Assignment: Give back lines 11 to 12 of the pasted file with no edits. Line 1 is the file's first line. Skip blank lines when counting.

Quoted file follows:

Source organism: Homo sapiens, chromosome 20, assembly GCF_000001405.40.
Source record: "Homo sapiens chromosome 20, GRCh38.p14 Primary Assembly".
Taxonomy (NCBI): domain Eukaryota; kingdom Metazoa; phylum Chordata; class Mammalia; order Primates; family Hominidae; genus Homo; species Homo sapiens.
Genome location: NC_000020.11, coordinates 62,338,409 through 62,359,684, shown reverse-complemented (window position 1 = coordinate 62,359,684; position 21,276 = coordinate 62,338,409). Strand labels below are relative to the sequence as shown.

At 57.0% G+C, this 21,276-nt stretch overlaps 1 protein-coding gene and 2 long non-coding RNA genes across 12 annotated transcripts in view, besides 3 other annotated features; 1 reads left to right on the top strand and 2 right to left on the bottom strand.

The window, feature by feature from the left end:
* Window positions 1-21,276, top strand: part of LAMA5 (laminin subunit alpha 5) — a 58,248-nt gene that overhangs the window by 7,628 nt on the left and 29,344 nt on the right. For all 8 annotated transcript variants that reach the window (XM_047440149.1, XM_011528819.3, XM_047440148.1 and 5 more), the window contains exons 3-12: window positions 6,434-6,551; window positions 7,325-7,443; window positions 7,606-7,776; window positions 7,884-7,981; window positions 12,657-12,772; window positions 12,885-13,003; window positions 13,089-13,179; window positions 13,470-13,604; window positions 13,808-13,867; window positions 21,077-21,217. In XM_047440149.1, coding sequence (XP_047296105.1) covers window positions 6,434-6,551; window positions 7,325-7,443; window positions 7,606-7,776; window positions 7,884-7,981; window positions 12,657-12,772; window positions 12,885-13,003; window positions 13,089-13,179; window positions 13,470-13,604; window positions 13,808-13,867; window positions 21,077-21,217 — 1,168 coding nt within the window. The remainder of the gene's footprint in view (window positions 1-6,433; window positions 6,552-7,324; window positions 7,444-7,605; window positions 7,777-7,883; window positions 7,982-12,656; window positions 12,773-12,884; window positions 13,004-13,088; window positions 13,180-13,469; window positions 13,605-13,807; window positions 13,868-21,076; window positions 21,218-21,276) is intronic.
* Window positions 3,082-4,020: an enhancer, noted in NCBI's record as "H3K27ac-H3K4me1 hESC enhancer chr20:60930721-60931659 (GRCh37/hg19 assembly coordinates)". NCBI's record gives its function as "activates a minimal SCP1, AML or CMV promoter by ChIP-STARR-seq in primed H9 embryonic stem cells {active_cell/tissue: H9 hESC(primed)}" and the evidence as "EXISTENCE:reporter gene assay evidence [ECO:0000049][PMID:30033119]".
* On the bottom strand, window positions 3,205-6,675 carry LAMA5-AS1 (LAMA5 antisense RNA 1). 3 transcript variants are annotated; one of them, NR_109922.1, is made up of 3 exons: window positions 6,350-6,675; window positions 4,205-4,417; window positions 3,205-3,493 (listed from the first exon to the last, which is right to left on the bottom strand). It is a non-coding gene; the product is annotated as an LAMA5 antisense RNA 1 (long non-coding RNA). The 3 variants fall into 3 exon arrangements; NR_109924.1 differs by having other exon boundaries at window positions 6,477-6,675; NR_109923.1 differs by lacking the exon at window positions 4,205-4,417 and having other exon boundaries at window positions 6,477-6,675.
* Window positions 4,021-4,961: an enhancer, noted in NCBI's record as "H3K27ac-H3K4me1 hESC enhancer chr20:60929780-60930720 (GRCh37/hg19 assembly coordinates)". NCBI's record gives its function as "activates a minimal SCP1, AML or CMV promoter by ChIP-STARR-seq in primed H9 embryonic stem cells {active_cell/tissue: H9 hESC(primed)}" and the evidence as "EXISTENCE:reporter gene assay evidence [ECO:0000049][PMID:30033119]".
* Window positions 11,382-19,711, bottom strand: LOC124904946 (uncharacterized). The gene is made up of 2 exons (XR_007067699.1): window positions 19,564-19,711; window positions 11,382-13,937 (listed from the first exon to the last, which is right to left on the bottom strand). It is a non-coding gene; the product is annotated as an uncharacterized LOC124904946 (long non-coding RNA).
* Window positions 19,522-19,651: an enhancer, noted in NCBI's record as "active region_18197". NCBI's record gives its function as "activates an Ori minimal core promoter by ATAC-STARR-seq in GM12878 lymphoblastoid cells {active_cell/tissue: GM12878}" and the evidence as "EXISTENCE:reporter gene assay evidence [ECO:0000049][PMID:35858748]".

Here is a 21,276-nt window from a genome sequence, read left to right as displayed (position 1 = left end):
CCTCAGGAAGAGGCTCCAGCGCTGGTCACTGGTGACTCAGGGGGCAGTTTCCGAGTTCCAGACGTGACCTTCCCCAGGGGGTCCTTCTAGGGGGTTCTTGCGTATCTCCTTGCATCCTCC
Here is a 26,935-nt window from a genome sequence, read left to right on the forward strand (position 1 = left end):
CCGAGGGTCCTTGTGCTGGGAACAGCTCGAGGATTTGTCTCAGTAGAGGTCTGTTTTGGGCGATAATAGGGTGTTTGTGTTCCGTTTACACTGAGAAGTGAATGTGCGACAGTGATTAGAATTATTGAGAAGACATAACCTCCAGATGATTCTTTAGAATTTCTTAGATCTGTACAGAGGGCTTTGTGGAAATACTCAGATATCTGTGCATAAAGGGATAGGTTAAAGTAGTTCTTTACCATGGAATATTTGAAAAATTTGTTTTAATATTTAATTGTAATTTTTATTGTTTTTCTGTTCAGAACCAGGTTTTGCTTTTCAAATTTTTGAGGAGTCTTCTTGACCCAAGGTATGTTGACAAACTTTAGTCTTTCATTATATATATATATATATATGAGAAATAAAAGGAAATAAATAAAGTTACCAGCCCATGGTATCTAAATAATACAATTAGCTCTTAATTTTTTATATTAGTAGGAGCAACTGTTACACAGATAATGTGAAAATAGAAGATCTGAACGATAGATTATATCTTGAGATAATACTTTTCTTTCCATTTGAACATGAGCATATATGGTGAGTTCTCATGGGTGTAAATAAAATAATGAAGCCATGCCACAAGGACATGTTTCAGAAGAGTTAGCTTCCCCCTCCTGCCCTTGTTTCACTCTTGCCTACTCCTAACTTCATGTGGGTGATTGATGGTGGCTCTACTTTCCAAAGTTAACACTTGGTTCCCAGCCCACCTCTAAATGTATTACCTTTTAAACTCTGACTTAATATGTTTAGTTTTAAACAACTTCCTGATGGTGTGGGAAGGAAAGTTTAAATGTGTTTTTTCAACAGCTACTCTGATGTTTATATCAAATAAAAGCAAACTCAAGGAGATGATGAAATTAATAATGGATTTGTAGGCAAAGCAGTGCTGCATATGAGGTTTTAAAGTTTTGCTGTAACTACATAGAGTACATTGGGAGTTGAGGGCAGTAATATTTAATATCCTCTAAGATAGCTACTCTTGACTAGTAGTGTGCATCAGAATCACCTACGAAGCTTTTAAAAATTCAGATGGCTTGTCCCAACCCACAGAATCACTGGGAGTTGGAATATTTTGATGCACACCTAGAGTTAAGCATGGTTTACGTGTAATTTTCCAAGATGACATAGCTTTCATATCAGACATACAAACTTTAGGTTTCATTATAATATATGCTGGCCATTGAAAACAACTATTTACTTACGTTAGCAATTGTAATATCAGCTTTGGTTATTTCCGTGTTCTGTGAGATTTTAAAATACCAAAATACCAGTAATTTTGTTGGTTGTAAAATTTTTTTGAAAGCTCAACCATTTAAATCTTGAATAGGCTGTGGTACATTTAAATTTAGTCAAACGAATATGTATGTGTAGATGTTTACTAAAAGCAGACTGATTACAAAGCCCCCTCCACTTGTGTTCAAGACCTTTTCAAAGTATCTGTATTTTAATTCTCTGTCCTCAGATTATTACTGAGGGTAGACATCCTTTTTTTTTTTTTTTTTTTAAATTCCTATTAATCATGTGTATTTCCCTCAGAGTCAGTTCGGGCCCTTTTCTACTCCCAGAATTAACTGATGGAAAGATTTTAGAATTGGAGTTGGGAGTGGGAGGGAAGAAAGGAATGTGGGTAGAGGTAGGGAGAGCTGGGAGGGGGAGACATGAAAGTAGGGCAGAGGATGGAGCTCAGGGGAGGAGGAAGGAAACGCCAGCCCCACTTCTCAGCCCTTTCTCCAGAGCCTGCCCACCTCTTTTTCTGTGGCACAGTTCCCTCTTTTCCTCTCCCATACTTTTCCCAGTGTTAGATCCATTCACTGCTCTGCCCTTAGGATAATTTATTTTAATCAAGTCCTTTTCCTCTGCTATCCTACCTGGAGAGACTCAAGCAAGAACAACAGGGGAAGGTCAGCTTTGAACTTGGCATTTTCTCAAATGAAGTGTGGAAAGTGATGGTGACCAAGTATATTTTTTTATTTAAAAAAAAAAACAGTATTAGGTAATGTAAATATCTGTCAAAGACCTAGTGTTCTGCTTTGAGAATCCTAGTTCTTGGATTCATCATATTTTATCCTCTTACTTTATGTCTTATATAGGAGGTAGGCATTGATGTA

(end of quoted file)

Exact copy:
* Window positions 11,382-19,711, bottom strand: LOC124904946 (uncharacterized). The gene is made up of 2 exons (XR_007067699.1): window positions 19,564-19,711; window positions 11,382-13,937 (listed from the first exon to the last, which is right to left on the bottom strand). It is a non-coding gene; the product is annotated as an uncharacterized LOC124904946 (long non-coding RNA).
* Window positions 19,522-19,651: an enhancer, noted in NCBI's record as "active region_18197". NCBI's record gives its function as "activates an Ori minimal core promoter by ATAC-STARR-seq in GM12878 lymphoblastoid cells {active_cell/tissue: GM12878}" and the evidence as "EXISTENCE:reporter gene assay evidence [ECO:0000049][PMID:35858748]".